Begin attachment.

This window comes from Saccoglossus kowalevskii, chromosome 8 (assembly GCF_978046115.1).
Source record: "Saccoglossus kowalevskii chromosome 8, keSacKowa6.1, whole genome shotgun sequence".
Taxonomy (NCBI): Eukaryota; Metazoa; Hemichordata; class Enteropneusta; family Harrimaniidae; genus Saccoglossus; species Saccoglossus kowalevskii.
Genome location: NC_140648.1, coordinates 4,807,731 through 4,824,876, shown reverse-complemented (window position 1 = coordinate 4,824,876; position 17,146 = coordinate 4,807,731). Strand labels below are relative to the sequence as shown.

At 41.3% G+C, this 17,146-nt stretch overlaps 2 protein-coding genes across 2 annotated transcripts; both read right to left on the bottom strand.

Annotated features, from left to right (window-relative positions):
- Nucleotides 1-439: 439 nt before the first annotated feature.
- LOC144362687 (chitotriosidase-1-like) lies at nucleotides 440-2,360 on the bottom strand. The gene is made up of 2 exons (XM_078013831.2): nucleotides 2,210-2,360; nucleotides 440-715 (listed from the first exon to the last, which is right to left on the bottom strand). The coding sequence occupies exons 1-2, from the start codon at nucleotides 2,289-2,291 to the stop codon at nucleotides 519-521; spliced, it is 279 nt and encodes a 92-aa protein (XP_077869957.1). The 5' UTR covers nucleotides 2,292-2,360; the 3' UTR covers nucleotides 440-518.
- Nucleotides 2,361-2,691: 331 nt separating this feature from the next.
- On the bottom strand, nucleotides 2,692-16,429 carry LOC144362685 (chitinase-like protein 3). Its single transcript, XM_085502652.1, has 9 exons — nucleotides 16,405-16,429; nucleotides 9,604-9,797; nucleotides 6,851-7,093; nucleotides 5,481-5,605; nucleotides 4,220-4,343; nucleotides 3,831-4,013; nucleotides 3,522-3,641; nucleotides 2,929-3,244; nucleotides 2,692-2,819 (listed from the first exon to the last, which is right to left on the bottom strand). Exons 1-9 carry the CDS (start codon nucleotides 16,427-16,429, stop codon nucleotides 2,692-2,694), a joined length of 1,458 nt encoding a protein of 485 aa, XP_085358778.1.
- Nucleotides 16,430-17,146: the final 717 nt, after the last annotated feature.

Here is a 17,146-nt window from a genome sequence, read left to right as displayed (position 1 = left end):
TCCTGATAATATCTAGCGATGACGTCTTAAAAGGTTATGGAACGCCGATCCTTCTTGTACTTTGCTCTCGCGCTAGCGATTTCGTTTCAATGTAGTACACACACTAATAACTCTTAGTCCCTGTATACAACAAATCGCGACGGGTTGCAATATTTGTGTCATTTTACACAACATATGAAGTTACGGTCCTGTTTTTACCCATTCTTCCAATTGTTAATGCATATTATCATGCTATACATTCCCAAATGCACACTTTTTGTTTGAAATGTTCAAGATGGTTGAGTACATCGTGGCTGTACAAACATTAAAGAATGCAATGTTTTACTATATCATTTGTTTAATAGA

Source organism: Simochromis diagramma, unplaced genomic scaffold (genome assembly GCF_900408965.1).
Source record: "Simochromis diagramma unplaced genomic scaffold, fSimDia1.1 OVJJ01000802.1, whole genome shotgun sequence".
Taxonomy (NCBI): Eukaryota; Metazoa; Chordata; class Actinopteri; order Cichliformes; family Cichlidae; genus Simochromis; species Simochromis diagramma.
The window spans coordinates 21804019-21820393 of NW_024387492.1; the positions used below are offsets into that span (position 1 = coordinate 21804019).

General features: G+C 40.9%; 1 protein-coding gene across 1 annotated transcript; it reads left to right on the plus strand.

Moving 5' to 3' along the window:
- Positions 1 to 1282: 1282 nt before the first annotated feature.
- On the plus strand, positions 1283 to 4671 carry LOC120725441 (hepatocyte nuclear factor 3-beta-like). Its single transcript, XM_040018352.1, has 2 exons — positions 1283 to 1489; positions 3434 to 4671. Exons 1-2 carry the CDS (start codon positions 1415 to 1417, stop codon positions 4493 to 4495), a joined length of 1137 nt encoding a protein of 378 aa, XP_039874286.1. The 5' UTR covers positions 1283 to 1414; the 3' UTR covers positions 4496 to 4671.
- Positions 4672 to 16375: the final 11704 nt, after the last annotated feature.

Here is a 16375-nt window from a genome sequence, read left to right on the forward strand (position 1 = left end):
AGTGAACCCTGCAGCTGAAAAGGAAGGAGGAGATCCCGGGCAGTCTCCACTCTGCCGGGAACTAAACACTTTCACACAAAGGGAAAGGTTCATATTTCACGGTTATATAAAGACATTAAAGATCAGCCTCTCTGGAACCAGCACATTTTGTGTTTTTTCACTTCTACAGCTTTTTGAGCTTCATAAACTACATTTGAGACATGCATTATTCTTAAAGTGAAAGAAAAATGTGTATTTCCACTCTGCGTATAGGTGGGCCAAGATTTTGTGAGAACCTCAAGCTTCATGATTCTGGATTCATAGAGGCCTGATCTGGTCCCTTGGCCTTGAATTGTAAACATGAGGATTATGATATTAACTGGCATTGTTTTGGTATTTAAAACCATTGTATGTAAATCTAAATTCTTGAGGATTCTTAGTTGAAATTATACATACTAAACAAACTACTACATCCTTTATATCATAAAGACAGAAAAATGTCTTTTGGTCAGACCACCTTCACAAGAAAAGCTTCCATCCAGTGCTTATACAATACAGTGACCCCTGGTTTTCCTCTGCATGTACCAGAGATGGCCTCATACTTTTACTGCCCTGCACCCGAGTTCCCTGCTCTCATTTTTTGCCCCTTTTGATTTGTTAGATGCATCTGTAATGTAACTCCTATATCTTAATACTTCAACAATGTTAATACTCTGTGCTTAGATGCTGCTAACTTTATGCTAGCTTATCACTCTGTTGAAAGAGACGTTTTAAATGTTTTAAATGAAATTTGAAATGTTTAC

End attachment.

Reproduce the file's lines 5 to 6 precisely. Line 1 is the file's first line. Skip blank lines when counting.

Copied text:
At 41.3% G+C, this 17,146-nt stretch overlaps 2 protein-coding genes across 2 annotated transcripts; both read right to left on the bottom strand.

Annotated features, from left to right (window-relative positions):